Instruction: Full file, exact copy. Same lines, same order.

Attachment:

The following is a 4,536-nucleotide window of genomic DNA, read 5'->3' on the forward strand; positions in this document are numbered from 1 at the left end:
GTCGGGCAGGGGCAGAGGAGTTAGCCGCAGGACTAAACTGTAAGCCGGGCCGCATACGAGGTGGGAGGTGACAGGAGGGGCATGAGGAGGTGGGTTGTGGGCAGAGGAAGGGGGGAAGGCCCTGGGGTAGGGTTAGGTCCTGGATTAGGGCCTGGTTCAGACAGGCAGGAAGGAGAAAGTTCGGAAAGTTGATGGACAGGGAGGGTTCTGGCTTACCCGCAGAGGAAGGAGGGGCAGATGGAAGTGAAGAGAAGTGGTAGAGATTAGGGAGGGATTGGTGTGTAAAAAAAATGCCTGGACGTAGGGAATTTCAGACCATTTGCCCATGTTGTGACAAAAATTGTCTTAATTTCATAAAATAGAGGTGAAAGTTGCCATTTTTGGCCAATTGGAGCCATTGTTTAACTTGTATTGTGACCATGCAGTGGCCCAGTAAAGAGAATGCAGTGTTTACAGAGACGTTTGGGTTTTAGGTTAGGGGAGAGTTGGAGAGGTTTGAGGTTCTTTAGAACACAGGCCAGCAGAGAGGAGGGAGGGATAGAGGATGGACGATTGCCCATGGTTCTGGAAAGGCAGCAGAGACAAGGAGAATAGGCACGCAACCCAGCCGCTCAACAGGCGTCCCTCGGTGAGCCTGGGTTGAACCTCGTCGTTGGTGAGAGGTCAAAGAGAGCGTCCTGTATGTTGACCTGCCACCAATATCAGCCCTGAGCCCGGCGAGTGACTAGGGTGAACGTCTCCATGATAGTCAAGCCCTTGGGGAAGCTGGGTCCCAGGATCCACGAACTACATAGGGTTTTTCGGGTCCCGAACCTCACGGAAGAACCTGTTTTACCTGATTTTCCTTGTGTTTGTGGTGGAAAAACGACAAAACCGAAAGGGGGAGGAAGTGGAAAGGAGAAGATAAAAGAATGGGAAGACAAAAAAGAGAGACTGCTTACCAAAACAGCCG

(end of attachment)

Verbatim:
The following is a 4,536-nucleotide window of genomic DNA, read 5'->3' on the forward strand; positions in this document are numbered from 1 at the left end:
GTCGGGCAGGGGCAGAGGAGTTAGCCGCAGGACTAAACTGTAAGCCGGGCCGCATACGAGGTGGGAGGTGACAGGAGGGGCATGAGGAGGTGGGTTGTGGGCAGAGGAAGGGGGGAAGGCCCTGGGGTAGGGTTAGGTCCTGGATTAGGGCCTGGTTCAGACAGGCAGGAAGGAGAAAGTTCGGAAAGTTGATGGACAGGGAGGGTTCTGGCTTACCCGCAGAGGAAGGAGGGGCAGATGGAAGTGAAGAGAAGTGGTAGAGATTAGGGAGGGATTGGTGTGTAAAAAAAATGCCTGGACGTAGGGAATTTCAGACCATTTGCCCATGTTGTGACAAAAATTGTCTTAATTTCATAAAATAGAGGTGAAAGTTGCCATTTTTGGCCAATTGGAGCCATTGTTTAACTTGTATTGTGACCATGCAGTGGCCCAGTAAAGAGAATGCAGTGTTTACAGAGACGTTTGGGTTTTAGGTTAGGGGAGAGTTGGAGAGGTTTGAGGTTCTTTAGAACACAGGCCAGCAGAGAGGAGGGAGGGATAGAGGATGGACGATTGCCCATGGTTCTGGAAAGGCAGCAGAGACAAGGAGAATAGGCACGCAACCCAGCCGCTCAACAGGCGTCCCTCGGTGAGCCTGGGTTGAACCTCGTCGTTGGTGAGAGGTCAAAGAGAGCGTCCTGTATGTTGACCTGCCACCAATATCAGCCCTGAGCCCGGCGAGTGACTAGGGTGAACGTCTCCATGATAGTCAAGCCCTTGGGGAAGCTGGGTCCCAGGATCCACGAACTACATAGGGTTTTTCGGGTCCCGAACCTCACGGAAGAACCTGTTTTACCTGATTTTCCTTGTGTTTGTGGTGGAAAAACGACAAAACCGAAAGGGGGAGGAAGTGGAAAGGAGAAGATAAAAGAATGGGAAGACAAAAAAGAGAGACTGCTTACCAAAACAGCCG